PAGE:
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GenerateData is an advanced scripting action designed to create dynamic ‘items’ to use elsewhere in a script.

There are 4 types of GenerateData configuration which you can use within your script. When you add the action to your script, select the type you want to add:

  • Email
  • Number
  • Data
  • String
  • Password


If you need to create unique email addresses so as not to always use the same one and therefore be rejected by the target website’s validation, you can create a ‘consistently unique’ email format. This means you can easily search for, identify and delete accounts registered from User Journeys using the defined format. Part of the email addresses used is always consistent (i.e. always starts with “test”), and part is randomised so every address is unique.

  1. Enter a Name. This will create a Script Variable to recall elsewhere in your script using this name.
  2. Enter this into the Format:
  3. Enter this in the Parts attribute: %random_string%
GenerateItem Email address

The “%s” in the Format will be replaced by “%random_string%” Parts. This will produce an email address such as:


If you wish to increase the randomisation you can add the random string twice. Just add an extra “%s” to the Format and then a second “%random_string%” to the Parts (comma separated).

  • Format:
  • Parts: %random_string%,%random_string%


This setting generates randomised numbers into formats that can include pre-defined alphabetical characters.

The Format option is free text so you can enter anything into it. Any hash symbols (#) will be replaced with a random number between 0 and 9. Examples:

  • 0161 ### #### – 0161 723 1185 (landline phone number with pre-defined area code)
  • +447######### – +447882847294 (mobile number with pre-defined country code)
  • PR##-##-A# – PR51-08-A1 (random product/SKU code to a pre-defined format)
  • AW## #DB – AW13 9DB (random post code for a specific area)

This example will generate a random UK mobile number into the variable name.



The format dictates how the date will be generated and can be used for producing whole or part dates and times. Format options can be found here. If you wish to enter a character and not have it interpreted into its corresponding format option, then it must be escaped with a backward slash (\).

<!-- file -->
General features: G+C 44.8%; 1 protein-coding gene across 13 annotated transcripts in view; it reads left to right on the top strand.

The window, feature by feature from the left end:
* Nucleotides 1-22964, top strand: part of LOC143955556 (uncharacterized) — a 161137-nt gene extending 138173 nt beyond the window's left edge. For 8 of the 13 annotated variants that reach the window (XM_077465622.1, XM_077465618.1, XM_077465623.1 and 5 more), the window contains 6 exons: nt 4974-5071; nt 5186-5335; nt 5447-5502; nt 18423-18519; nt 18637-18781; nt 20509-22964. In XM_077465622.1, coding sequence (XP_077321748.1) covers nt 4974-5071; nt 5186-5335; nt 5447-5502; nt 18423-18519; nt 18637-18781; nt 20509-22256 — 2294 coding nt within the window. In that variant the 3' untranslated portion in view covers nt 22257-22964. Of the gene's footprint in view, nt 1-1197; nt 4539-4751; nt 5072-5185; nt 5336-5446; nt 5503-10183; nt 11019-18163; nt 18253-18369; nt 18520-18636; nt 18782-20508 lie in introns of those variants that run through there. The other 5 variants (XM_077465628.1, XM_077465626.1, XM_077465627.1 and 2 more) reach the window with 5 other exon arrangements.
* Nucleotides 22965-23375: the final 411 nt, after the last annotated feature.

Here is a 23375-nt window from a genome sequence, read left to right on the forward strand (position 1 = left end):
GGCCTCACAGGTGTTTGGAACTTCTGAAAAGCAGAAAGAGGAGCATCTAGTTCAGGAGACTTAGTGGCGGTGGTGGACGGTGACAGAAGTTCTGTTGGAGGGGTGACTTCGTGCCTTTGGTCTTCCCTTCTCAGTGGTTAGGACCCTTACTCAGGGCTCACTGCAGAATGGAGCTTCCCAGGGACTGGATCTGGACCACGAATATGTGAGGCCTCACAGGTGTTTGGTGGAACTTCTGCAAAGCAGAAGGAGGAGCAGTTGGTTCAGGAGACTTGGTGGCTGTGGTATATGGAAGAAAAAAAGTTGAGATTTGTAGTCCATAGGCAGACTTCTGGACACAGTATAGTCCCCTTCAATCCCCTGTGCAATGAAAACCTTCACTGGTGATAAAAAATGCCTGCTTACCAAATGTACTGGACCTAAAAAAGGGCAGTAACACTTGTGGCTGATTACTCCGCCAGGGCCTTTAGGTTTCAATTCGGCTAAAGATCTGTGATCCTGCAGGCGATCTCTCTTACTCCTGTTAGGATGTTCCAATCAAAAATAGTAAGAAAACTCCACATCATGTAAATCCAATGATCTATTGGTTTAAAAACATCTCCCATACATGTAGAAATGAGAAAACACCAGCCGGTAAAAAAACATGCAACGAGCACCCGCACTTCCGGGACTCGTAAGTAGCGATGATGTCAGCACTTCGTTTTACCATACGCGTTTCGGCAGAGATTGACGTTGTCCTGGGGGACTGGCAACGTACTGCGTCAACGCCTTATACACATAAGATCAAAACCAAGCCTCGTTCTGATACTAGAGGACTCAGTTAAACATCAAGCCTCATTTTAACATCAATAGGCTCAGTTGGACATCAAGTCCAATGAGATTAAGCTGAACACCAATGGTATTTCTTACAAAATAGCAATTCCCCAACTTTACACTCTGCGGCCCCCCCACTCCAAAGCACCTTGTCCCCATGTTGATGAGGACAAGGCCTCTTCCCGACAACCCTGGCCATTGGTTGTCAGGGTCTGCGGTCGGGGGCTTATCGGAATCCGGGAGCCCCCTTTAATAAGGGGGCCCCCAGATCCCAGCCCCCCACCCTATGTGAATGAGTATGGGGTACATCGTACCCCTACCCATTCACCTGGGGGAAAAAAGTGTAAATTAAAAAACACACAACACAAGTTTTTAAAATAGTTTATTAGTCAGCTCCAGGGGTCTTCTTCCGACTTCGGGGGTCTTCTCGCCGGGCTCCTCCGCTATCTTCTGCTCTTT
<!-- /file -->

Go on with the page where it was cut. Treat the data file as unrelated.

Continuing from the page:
• Y-m-d – this would produce a date such as “2022-08-27”
  • H:i:s – this would produce a time such as “10:55:25”
  • Y-m-d H:i:s \(\B\S\T\) – this would produce a full timestamp including a set timezone in brackets “2022-10-05 09:59:15 (BST)” (note the backward slashes to escape the brackets and timezone characters)
  • Y – this will simply produce the year such as “2022”

If you require multiple date parts to use separately then you will need to use multiple Date actions, one per date part.


This option can be used to dynamically change the date and time returned using a plain text expression. If no Transform option is given then the date and time will default to the server’s current timestamp in UTC.

Some examples of plain text transform expressions:

  • “+7 days” – this will produce a date that is +7 days ahead of the server’s current date when the test runs
  • “next Monday” – this will produce the date of the next Monday
  • “last year” – this will produce the current date, minus one year
  • “+1 week 2 days 4 hours 2 seconds” – this will produce the date to the provided Format but exactly 1 week, 2 days, 4 hours and 2 seconds in the future

Note: the date produced will always be relative to the server’s current date and time in UTC when it runs a test of your script.

This example generates a “Y-m-d” formatted date 7 days in the future.


This type generates randomised strings. Whilst very similar to the Password GenerateItem type, this type will only use alphabetical characters. Its intended use was for generating random names or addresses.

The Transform option allows you to specify the case of the string. Available options are: ‘UpperFirst’, ‘UpperAll’, ‘LowerAll’.


This type simply generates random passwords and doesn’t have any additional options as the others do.

Whilst similar to the random string type, this type differs because it will randomly upper and lowercase the characters, includes numbers and adds two special characters.

The two special characters will be selected randomly from this list: ! ? [ ] { } * £ @

Use in a Journey

You can recall the value you have created in other actions within your script. You can identify it by writing $ For a more in depth guide about recalling items later in your script, see script variables.

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